The Hunger Games: the next big thing

02:03, Mar 26 2012
GAME ON: Margaret Agnew reviews The Hunger Games.

THE HUNGER GAMES (M) directed by Gary Ross, reviewed by Margaret Agnew.

The Hunger Games has been hyped as the next big film franchise to hit the teen demographic. Thankfully, this time, the series of books this film adaptation is based on is actually bloody good.

The word ''bloody'' is not used frivolously. In Suzanne Collins' bestselling young-adult novel and this mostly faithful film adaptation, the Hunger Games of the title is a vicious televised annual reality entertainment that demands 24 randomly selected teenagers fight to the death in a manipulated environment, with only one survivor-victor allowed.

Our heroine, Katniss Everdeen (Jennifer Lawrence), is a self-sufficient 16-year-old who has had to become a proficient hunter to feed her younger sister and grieving mother since dad died down the coalmines. Coal is the main industry of downtrodden District 12, one of the 12 territories essentially enslaved by the government after a failed uprising of Panem.

The film-makers have depicted District 12 as a sort of Depression-era coal-mining town, in stark contrast with the shiny, decadent, ultra-modern Capitol, where Katniss and her fellow District 12 tribute, Peeta (a badly blonded, soft-eyed Josh Hutcherson), are paraded before the cheering crowds, styled to the hilt, tested and interviewed before the Hunger Games begin.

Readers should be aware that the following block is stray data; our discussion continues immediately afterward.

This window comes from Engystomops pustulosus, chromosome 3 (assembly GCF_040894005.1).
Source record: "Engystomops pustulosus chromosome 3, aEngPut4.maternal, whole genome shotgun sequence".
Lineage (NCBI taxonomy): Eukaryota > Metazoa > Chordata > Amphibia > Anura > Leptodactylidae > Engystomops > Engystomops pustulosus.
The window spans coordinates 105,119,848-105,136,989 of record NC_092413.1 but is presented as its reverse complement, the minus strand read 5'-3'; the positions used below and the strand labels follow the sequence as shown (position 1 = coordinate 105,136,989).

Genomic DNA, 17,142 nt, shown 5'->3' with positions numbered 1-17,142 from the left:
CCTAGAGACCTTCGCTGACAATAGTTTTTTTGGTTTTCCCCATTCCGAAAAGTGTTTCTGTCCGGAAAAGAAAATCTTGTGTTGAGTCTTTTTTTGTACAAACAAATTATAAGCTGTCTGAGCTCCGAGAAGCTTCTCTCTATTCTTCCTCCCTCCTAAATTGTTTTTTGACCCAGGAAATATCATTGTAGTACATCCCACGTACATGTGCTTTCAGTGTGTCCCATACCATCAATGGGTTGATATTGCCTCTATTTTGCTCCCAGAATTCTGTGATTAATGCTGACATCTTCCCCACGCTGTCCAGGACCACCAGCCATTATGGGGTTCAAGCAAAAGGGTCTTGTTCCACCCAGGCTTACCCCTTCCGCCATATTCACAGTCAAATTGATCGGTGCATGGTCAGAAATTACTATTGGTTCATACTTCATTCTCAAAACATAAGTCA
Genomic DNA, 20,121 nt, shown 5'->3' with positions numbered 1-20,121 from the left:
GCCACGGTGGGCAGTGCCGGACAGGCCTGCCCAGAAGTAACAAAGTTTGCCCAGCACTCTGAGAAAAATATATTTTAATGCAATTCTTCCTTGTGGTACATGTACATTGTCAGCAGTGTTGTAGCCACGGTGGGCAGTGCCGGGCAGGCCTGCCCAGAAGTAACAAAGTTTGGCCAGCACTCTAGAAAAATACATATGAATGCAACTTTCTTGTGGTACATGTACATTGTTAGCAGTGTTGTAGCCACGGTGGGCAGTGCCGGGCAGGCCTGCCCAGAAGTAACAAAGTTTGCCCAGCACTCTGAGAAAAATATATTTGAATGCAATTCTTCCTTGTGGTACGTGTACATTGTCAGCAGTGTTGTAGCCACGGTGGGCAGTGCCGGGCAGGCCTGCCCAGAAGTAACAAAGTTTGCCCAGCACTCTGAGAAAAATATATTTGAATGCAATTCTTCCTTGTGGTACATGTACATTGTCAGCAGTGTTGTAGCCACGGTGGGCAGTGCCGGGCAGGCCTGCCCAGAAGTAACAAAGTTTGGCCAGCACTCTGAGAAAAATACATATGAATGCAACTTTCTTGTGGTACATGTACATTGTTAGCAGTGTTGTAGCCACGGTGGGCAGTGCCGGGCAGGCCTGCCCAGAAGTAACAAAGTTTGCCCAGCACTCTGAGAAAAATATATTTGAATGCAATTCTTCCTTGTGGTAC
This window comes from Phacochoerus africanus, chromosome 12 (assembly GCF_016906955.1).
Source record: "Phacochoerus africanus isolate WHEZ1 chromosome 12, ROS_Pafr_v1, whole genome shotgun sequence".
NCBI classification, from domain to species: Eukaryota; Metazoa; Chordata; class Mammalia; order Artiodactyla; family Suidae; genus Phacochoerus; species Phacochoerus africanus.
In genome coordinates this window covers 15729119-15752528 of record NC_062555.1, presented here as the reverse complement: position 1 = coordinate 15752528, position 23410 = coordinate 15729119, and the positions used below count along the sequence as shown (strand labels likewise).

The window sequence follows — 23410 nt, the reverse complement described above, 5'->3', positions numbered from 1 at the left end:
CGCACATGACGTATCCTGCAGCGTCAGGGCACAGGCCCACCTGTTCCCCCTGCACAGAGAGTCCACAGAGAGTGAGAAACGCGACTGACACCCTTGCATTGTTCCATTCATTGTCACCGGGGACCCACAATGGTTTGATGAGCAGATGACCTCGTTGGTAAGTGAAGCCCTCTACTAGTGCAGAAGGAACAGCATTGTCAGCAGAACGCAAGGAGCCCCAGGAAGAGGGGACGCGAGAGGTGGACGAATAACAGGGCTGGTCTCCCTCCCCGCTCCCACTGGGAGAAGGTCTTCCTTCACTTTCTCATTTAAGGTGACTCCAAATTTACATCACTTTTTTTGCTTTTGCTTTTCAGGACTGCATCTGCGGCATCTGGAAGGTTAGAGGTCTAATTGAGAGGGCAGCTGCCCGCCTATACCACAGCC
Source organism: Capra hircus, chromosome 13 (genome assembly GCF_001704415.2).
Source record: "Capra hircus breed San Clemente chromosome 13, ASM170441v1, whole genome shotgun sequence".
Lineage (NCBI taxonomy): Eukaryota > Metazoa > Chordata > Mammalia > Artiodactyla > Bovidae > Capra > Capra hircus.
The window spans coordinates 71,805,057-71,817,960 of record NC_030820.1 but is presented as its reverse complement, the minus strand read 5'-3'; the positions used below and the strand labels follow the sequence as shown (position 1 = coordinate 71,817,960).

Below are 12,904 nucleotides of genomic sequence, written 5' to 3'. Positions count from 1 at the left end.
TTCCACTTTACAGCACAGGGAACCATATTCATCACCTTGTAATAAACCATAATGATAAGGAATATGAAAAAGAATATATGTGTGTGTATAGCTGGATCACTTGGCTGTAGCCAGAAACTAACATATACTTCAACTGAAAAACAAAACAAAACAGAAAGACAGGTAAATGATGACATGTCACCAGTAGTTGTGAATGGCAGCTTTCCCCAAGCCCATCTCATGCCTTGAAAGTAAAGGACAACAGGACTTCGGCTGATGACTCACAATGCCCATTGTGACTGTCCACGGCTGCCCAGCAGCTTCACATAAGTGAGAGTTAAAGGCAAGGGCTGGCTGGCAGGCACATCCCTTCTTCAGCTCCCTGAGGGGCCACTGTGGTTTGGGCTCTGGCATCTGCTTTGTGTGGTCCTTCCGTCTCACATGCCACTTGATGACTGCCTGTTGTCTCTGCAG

There are lots of differences and tweaks to the original plot, which may annoy purists. Several characters are either cut entirely or barely introduced before they're gone, but the cuts make sense in the broad-brushstroke world of film.

One of the interesting things in this adaptation is the small glimpses of what's going on behind the scenes in Panem while the Hunger Games are on in the second half of the 142-minute film. It's here that we see the game-maker (Wes Bentley) having to answer to sinister President Snow (Donald  Sutherland) about his every manipulation. We also get a glimpse of the drunken and incompetent (or is he?) District 12 mentor Haymitch (Woody Harrelson) as he works on Katniss's behalf.

The book is written strictly from the perspective of Katniss, but on screen we get to see the impact of her unfolding televised love story with Peeta on her best  male  friend, Gale (Liam Hemsworth), back in District 12.

Rising star Jennifer Lawrence looks good as a brunette, if a little too sturdy for a girl who supplements her family's meagre diet by hunting  game illegally. Likewise, Gale and Peeta are a tad too buff and bronzed.

Elizabeth Banks, as the frivolous human paintbox Effie Trinket, is well cast, almost as well as Harrelson as the jaded Haymitch and Lenny Kravitz, in gold-eyeliner, as the lovable Cinna who has to win over Katniss and the audience in a very short time.

Stanley Tucci and a barely there Toby Jones round out the cast, with a series of young actors playing the other tributes to touching, tough and intimidating effect, as required of their characters.

As a standalone film, the story may prove confusing to newcomers. It certainly helps if you're familiar with the book, which is the first part of a trilogy. The film-makers seem to be counting on the fact that much of the audience is likely to have read the story first. While not as moving or as brutal as the book, this competent film ensures that this is definitely not the last we'll see of Katniss feeling conflicted about killing on the big screen.

The Press